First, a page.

World Animal Protection revealed shocking research findings at the World Travel Market in London. The organisation exposed that a high number of the world’s travel trade associations are lagging in providing animal welfare guidelines to travel companies, with the majority of associations doing nothing to prevent wildlife cruelty in tourism.
According to the research commission by WAP from the University of Surrey:
- Just 21 of the 62 travel trade associations researched had a page on their websites on sustainable tourism.
- Of these 21 travel associations, only six are communicating anything at all about animal welfare.
- Out of the six, only three travel trade associations had what the researchers define as appropriate animal welfare programmes. These three included; ABTA (UK’s largest travel association), ANVR (Dutch Association of Travel Agents and Tour Operators) and GSTC (Travel organization).
- Only one of the three travel trade associations (ANVR) is doing any monitoring of its members to check if they implement guidelines or not.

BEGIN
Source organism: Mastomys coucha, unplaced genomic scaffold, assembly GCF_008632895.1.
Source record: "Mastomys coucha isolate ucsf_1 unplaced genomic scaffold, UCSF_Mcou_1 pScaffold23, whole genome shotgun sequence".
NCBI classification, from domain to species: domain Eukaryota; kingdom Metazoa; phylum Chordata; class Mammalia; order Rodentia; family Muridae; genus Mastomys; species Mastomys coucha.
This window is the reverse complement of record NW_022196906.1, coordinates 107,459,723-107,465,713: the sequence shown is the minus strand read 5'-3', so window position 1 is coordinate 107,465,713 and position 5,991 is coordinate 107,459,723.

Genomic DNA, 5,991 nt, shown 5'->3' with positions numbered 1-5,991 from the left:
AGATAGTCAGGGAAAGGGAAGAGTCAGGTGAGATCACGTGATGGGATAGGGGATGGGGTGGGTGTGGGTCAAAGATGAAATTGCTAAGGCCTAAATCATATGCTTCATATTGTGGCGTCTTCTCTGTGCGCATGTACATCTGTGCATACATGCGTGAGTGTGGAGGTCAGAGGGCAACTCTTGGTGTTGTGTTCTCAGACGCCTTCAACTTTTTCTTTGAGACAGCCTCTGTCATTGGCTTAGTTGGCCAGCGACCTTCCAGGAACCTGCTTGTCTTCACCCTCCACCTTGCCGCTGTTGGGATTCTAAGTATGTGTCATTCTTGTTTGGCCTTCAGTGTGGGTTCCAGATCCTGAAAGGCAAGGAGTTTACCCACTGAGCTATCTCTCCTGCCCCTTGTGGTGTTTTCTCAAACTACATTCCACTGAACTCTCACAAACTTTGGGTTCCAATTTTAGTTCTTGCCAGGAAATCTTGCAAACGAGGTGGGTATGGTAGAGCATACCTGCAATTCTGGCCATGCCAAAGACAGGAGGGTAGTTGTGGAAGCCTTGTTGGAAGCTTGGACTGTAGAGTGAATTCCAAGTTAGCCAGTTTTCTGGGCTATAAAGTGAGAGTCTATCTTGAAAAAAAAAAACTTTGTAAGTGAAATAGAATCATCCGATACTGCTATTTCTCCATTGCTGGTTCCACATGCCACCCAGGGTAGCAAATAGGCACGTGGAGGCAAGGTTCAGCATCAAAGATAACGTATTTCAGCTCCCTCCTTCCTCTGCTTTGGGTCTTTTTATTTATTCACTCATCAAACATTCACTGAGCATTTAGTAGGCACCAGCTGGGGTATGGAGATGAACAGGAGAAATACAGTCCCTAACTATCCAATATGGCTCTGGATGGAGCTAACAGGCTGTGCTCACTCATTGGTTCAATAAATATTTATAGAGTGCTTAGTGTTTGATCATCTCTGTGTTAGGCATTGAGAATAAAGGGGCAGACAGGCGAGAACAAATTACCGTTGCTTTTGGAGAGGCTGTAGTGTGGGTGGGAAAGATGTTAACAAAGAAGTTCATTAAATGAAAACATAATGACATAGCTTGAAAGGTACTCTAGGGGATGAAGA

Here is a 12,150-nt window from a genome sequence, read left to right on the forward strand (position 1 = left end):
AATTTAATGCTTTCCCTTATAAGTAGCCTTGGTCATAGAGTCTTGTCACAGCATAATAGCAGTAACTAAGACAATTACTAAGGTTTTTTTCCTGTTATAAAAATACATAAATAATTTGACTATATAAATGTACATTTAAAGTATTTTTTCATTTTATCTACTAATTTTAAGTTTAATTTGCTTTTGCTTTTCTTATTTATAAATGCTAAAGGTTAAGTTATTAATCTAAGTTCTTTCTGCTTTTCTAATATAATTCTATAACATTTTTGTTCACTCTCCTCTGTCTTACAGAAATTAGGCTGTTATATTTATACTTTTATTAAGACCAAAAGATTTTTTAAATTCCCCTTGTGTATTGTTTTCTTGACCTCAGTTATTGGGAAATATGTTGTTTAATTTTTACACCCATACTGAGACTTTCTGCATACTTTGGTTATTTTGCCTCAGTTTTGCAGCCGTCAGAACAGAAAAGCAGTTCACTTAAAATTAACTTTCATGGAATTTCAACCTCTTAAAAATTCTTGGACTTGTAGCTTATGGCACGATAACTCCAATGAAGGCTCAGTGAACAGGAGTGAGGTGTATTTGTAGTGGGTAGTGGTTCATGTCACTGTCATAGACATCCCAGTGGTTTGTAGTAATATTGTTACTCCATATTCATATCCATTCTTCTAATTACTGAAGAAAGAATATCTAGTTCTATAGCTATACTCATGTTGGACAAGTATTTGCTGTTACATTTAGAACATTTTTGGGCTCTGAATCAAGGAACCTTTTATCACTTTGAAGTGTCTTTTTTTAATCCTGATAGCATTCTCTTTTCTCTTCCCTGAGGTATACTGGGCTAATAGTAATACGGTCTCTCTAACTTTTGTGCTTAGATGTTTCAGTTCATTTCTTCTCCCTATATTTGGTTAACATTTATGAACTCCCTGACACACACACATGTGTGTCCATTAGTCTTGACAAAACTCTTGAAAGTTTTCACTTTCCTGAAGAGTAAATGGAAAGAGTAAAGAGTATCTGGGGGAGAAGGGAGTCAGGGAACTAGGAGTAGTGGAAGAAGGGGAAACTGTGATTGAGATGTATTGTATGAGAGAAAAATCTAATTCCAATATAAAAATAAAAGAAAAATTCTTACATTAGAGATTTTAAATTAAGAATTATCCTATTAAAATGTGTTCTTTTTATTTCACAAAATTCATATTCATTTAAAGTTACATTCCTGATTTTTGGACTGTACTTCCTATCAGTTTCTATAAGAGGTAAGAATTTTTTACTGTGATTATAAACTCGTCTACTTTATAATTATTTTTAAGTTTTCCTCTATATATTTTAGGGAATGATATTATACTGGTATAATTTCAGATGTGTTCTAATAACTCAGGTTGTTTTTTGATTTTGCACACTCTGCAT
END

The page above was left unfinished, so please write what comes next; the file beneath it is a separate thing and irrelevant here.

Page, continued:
- Alarmingly, 16 associations in both their literature and on their websites featured promotional pictures of wild animals, in many cases being cruelly used to interact with tourists.
While ABTA and ANVR have set animal welfare guidelines, the research shows considerable room for improvement. ABTA’s guidelines are seen as the de facto industry standards, but at the same time are considered vague, inconsistent and while designed to inform members, lack enforcement mechanisms.
More than 550,000 captive wild animals worldwide, including elephants, sloths, tigers and dolphins endure appalling cruelty for tourist entertainment. For most wild animals, the cruelty involves being snatched from the wild; ‘trained’ with beatings, living in severely inadequate conditions, being chained and isolated. These wild animals are forced to have contact with people, often causing them psychological trauma.
Tourists are also subjected to health and safety risk when participating in wild animal attractions. In Thailand alone, 17 fatalities and 21 serious injuries were reported in venues with captive elephants in Thailand between 2010 and 2016.
“A systematic problem that needs to be addressed”
In a statement, Nick Stewart, head of Wildlife Not Entertainers at World Animal Protection, said: “This is a systematic problem that needs to be addressed to ensure wild animals are not used for cruel tourist entertainment. Travel associations must step up, take action and commit to protecting wildlife.
“Following these research findings, we hope that travel associations will review their animal welfare guidelines. These associations must listen to their members and use this as an opportunity to lead the travel industry to fully commit to protecting wildlife.”
Therefore, the organisation calls for a strong animal welfare guideline to promote animal-friendly tourism.